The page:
There is one sequence in particular that is off-the-charts insane—essentially, Tyler has to fight his way through a full scale prison riot in a fenced-in courtyard. Was that a logistical nightmare to shoot?
It was a dream! For some people maybe it would be a nightmare, sure, but for me, it was an exciting dream. But it was a challenge, too. We had hundreds of performers on camera, there's no digitally enhanced people—that's all real, in camera. We had an insular layer of 70 stunt performers who were interacting directly with Chris. And a layer beyond that were what we call “action extras,” so specialty background performers, they're doing fights with each other, but not interacting with the main characters. And then beyond that, we just had background performers. So we had these layers of people, with it was really snowing, we were shooting at night, and it's below zero. We did that over the course of three nights.
Do stuntpeople keep a mental list of crazy stunt ideas in their heads? Like, “One day, I’m going to try THIS in a movie…”
Of course! Even this movie, what makes it in the final movie is probably a quarter of what you've come up with. And so it becomes, “What can fit into the next movie?” or “What from the Marvel universe that we didn’t get to do could we change slightly and put into this movie?” Yeah, you carry with you a suitcase full of tricks.
Please tell me the Avengers were going to fight Thanos using hotel gym equipment and you stole that scene for Extraction 2?
Actually, that gym sequence was inspired by YouTube fail videos. Stunt teams do sit around and look at these crazy things. And it's like, "Hey, how can we incorporate that in a way?" The treadmill gag especially came from that. Because it's entertaining and you think, “How can we put that in an organic way to our movie so people can share that enjoyment that we do watching these things on online?” Yeah, we take from everywhere, man.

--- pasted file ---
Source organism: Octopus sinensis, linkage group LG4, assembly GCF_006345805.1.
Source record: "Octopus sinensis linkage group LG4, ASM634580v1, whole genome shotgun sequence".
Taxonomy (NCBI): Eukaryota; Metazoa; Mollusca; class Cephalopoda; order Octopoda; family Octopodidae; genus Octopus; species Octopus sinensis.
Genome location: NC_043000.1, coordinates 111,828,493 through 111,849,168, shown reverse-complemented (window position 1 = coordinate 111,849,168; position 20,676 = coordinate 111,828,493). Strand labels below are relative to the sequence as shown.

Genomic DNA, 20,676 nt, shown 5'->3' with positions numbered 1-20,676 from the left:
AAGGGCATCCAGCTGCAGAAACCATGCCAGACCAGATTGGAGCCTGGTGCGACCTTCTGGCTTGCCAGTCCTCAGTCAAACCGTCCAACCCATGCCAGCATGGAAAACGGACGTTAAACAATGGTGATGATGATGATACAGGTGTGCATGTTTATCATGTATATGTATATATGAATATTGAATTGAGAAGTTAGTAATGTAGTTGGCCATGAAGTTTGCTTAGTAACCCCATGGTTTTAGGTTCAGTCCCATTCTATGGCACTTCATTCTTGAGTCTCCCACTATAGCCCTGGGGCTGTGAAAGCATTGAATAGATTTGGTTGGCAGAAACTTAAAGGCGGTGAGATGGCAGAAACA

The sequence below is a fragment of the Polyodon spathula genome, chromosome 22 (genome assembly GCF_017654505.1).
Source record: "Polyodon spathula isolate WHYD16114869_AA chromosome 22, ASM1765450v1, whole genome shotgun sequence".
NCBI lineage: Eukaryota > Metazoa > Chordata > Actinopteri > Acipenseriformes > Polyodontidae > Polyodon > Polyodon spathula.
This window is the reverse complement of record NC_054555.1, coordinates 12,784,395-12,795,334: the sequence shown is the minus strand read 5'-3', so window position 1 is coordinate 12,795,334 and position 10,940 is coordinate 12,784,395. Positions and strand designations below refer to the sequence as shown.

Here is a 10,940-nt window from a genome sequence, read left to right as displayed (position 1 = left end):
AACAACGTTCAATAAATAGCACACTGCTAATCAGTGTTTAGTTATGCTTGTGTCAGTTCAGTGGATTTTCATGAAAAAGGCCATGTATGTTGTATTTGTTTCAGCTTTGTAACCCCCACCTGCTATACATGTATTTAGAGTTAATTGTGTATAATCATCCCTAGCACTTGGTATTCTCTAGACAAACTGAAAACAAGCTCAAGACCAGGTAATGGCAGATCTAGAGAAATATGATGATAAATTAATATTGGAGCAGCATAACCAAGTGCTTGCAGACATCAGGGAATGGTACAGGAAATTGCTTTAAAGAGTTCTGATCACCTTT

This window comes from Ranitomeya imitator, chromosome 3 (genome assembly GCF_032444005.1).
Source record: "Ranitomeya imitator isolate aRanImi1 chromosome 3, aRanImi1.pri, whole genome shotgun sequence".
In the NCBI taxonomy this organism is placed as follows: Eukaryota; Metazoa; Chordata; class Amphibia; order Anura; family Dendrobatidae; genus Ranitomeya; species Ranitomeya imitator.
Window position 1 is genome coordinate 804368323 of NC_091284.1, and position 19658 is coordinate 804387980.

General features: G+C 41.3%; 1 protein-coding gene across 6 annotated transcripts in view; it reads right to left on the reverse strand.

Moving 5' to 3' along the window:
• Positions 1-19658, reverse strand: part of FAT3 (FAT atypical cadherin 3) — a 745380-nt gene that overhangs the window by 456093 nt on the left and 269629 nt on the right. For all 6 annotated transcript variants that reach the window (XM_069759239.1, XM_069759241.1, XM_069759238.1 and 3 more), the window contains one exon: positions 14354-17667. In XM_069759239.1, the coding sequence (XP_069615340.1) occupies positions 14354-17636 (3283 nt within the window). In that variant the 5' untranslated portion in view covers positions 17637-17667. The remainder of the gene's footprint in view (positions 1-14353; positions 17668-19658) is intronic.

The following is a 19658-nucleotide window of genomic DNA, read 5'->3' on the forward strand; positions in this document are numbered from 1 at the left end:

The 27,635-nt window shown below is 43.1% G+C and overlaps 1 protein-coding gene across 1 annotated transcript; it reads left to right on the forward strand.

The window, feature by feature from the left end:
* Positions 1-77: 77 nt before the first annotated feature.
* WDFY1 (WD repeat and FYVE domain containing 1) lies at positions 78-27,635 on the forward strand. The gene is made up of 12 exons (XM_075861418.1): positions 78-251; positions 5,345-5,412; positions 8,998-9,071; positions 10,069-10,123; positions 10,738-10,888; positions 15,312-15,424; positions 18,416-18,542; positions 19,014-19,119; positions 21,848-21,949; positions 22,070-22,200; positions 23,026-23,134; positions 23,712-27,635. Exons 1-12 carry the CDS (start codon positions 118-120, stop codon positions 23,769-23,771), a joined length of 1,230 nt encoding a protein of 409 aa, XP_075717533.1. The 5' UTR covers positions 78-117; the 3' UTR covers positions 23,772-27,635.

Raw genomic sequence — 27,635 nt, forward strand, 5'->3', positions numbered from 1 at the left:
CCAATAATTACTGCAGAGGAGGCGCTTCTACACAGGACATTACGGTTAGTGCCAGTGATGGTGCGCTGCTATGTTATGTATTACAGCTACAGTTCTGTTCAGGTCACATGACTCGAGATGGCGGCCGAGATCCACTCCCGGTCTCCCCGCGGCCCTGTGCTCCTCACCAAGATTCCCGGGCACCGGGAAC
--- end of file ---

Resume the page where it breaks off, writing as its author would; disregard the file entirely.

How did you figure out you wanted to be a stuntman?
The first thing I remember seeing video of me, I think I was five years old—I had these cowboy boots on that came up to my knees and a hat, and little mask, and little holsters that came down to my ankles. I was trying to recreate a scene I'd witnessed in a rerun of the Lone Ranger, where the guy gets shot and he rolls down a hill. I would do that over and over and over. Then once I started doing martial arts, and was introduced to Hong Kong cinema and Jackie Chan films, it was over—that was definitely my path.
Finally, do you think the Oscars should have a Best Stunt category?
I do. I think it's an art form, just like there's a category for best visual effects. And stunts have been around since silent movies. I think it's as artistic and as impactful to storytelling as some of the other art forms, so I think it is definitely worthy of a category. Now, will it ever get there? I don't know. But I would vote yes for stunts in the Oscars, absolutely.